Among the most popular ornamental flowers, seasonal poinsettias have long been a favorite house plant, used to brighten indoor spaces throughout the winter months. A type of euphorbia, these showy plants produce brilliant red bracts. Though most gardeners are quite familiar with these beautiful container specimens, some may be surprised to learn that the poinsettia is actually a type of tree. Continue reading for some poinsettia tree care tips.
How to Care for a Poinsettia Tree
Within their preferred range, outdoor poinsettia plants can grow to reach impressive heights. Though highly ornamental, these frost sensitive shrubs are simply not able to survive outside very specific growing conditions. Over the years, however, many plant professionals have taken great interest in replicating this same growth habit in new ways to make it more accessible to home gardeners. This passion, in tandem with the plant’s natural popularity, would eventually give way to the creation of much smaller, cultivated poinsettia trees.
Though created for ornamental use indoors, in containers, poinsettia topiary trees are generally much larger than the smaller potted types that are frequently found at retailers throughout late fall and winter. First, growers focus on the formation of a strong central stem. This is achieved through regular pinching and pruning. Additional leaves and branches are also removed throughout the process to create a distinctive tree-like form. As the production of these unique plant types does require much more labor in order to achieve the desired result, consumers can expect a comparatively higher price tag. Among the most popular live poinsettia tree varieties are ‘Independence,’ ‘Infinity Red,’ and ‘Snowcap.’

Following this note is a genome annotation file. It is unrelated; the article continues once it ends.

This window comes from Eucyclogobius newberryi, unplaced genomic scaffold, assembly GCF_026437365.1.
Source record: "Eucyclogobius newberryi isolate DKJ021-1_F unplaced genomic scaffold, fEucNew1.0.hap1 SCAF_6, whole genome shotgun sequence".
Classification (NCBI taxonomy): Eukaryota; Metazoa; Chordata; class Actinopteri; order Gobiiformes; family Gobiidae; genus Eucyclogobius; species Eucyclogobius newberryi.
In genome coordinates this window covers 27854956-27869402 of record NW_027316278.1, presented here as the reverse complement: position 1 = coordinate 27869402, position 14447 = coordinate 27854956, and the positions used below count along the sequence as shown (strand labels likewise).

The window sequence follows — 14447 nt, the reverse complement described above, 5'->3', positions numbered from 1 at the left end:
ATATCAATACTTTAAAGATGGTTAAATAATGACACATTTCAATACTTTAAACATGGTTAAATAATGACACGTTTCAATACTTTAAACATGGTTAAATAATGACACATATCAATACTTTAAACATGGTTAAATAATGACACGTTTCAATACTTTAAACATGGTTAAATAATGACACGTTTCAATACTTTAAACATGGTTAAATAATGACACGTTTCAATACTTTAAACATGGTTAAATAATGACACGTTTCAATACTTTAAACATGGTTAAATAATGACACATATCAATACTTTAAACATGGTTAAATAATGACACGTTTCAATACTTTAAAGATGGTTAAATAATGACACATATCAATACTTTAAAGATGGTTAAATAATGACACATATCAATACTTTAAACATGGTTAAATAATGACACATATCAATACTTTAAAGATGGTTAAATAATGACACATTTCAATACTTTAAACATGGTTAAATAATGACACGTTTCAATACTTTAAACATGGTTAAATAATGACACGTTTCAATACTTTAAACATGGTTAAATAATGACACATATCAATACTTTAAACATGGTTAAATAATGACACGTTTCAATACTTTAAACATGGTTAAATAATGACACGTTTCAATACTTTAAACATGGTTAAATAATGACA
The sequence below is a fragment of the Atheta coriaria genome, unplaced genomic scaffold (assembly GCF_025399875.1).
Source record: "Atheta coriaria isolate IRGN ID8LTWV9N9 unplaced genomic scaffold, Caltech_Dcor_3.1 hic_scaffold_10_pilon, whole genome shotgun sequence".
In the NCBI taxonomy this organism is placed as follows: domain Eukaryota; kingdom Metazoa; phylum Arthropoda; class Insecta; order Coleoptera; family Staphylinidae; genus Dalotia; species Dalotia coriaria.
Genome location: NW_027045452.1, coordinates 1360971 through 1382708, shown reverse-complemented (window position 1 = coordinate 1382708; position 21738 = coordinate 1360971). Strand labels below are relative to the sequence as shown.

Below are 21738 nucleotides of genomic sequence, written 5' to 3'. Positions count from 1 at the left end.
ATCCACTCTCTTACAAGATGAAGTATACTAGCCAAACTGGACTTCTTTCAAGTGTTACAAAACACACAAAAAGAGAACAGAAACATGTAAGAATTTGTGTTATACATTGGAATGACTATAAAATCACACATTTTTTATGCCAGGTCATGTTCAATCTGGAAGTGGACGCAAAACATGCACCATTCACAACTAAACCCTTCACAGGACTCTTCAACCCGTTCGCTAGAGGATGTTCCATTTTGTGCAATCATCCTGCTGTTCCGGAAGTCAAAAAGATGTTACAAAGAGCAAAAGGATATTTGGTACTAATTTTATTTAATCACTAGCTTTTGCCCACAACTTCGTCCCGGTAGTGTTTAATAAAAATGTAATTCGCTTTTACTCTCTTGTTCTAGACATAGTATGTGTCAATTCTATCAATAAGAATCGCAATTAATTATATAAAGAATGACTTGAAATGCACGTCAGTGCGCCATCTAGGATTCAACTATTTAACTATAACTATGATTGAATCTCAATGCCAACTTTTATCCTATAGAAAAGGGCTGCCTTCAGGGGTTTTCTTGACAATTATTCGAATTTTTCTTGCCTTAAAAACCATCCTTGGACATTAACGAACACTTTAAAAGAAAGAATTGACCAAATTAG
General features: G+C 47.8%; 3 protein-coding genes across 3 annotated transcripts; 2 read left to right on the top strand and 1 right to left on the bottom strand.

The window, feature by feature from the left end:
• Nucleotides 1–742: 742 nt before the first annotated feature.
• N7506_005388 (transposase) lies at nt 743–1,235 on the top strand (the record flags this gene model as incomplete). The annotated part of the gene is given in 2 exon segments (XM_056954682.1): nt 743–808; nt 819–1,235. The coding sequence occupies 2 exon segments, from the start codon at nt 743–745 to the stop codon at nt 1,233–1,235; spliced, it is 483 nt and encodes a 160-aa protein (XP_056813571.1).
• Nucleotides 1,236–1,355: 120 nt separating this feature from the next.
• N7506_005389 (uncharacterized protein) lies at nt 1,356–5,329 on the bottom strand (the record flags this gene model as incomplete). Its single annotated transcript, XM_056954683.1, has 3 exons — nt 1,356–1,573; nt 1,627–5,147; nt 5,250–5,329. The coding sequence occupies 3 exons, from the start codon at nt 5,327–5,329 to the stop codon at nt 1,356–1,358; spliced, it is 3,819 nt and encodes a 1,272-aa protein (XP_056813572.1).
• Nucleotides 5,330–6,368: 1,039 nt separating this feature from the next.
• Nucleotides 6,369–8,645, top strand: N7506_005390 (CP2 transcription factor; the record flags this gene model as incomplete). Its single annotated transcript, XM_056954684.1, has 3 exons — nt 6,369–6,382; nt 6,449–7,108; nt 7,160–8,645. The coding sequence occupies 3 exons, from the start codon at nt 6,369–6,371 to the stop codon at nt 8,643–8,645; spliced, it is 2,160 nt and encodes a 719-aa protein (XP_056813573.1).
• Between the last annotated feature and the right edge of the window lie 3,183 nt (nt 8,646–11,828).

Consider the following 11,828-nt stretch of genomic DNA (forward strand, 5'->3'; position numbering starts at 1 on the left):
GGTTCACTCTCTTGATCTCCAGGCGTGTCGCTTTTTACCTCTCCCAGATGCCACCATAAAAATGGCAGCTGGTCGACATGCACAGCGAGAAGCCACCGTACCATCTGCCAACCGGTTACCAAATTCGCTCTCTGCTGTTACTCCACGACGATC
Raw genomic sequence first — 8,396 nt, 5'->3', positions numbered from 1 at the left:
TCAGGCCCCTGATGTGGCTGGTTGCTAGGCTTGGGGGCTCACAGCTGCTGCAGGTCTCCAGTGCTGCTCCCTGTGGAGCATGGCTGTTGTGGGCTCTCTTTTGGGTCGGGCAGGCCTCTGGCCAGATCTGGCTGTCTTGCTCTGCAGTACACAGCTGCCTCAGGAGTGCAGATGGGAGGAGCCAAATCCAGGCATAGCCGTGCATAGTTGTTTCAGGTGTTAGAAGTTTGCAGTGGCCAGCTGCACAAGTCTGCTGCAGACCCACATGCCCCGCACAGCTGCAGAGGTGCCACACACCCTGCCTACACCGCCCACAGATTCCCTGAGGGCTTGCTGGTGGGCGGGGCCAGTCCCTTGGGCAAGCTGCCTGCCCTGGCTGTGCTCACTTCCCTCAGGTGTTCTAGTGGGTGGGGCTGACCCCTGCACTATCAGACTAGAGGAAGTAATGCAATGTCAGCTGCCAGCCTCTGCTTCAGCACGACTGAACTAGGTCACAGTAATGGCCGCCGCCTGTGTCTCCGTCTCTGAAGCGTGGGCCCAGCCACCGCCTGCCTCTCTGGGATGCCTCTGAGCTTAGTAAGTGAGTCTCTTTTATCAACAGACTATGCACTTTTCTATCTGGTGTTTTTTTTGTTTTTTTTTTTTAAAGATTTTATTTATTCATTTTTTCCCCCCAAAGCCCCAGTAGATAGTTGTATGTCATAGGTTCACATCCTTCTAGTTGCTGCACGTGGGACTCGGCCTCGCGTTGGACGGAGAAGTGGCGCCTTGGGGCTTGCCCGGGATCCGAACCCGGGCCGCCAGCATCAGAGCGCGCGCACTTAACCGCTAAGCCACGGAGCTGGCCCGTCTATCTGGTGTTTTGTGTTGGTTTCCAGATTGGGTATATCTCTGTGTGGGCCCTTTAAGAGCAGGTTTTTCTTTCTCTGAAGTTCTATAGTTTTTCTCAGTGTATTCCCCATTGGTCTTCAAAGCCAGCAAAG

The needs of topiary poinsettias are very similar to that of their smaller counterparts. Each will require at least six hours of bright light in order to grow best. Poinsettias should always be positioned in a warm place, kept safely away from cold drafts, heating vents, or other variables that may cause unexpected changes in temperature. Soil should drain well and be kept consistently moist, making certain to avoid overwatering. As with any indoor plant, poinsettia trees will need routine monitoring to avoid troubles with common insects, like aphids or spider mites.
Though it is possible to continue growing poinsettia plants throughout the winter, encouraging them to produce colorful bracts the following season may be difficult, and will require special care. This special care includes the continued removal of new branches, selective pruning of leaves to maintain the plant’s tree shape, as well as very specific day-length exposure requirements. Home growers can meet these requirements by moving the poinsettia plants into a dark place for a set duration each day, around the time of the fall equinox.